Massively scalable and dynamic game worlds enable a far lower per-hour cost than other forms of entertainment. While the core gameplay of Fortnite remains the same, players are free to drop wherever they choose in each instance of the game. The randomized weapons they discover, the opponents they face, and the storm circle are different each time. Unique gameplay experience keeps players coming back for more.
Compared to other forms of entertainment, like movie theaters, theme parks, novels, or Netflix, the ability to provide a unique experience is more difficult. A novel doesn’t change the next time someone reads it. For a theme park to provide a new experience to guests, a massive undertaking is required to create that experience, both financially and temporally. Even Netflix struggles with keeping content experiences fresh. It’s hard to surprise viewers of a movie or film since most stories are just versions of something similar told in the past. Netflix makes up for this with a large volume of content, which they’re required to constantly refresh.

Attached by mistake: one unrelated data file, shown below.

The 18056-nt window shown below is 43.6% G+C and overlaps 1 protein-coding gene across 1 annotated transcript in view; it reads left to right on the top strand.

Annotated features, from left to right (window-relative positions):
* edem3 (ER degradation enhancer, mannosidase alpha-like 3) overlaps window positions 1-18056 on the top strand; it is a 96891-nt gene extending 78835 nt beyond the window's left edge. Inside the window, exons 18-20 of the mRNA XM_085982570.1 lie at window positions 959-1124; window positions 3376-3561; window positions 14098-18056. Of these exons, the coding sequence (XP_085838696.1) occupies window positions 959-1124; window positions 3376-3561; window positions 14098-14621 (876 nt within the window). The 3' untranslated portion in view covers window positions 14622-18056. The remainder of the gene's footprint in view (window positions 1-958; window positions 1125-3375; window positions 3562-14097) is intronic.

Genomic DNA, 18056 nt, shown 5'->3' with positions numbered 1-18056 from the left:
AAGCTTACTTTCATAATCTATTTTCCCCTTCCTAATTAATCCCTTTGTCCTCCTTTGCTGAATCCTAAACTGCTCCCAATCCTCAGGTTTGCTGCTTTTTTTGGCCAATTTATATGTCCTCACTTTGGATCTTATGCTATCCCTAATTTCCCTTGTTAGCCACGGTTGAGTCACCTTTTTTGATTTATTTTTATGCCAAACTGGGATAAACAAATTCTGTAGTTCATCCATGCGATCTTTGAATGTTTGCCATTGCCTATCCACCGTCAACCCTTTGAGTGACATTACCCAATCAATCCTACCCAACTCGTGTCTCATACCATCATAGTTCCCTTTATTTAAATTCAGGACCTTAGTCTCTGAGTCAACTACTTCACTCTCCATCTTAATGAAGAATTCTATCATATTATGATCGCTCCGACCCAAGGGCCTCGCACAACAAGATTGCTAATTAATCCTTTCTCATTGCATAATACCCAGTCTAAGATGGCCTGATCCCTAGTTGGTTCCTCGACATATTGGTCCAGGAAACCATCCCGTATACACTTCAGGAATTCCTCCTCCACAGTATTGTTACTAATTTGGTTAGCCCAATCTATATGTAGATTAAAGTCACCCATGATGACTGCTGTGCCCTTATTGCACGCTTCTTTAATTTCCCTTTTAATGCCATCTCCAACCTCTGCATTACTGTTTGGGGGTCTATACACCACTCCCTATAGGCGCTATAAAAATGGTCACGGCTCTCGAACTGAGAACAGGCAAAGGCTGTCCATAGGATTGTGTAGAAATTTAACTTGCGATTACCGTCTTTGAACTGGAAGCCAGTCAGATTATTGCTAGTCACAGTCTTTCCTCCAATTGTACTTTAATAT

Gaming doesn’t have to refresh content to the same extent, as it is the nature of games to provide a unique experience every time. In addition, it’s much more cost-effective and easier to deploy new content. Game patches can be built without disrupting gameplay and be delivered digitally to players. For almost every other type of entertainment on the list, content expansion is a significant undertaking.
Ultimately, the relatively low hourly cost of SaaS-like gaming gives titles like Fortnite and League of Legends an advantage when it comes to building a massive, long-term audience. We don’t expect these franchises to try to bring their hourly monetization up to the level of traditional games, but we do expect them to build beyond mid-teens as gamers are likely to be willing to pay more provided there are value-add experiences they can purchase.
The bigger opportunity for SaaS-like, free-to-play games lies in optionality around building a digital third place for their audiences where people socialize with their friends and share experiences like concerts or even movies. Games are the future of social and the best chance at creating a metaverse with unknowable monetization potential.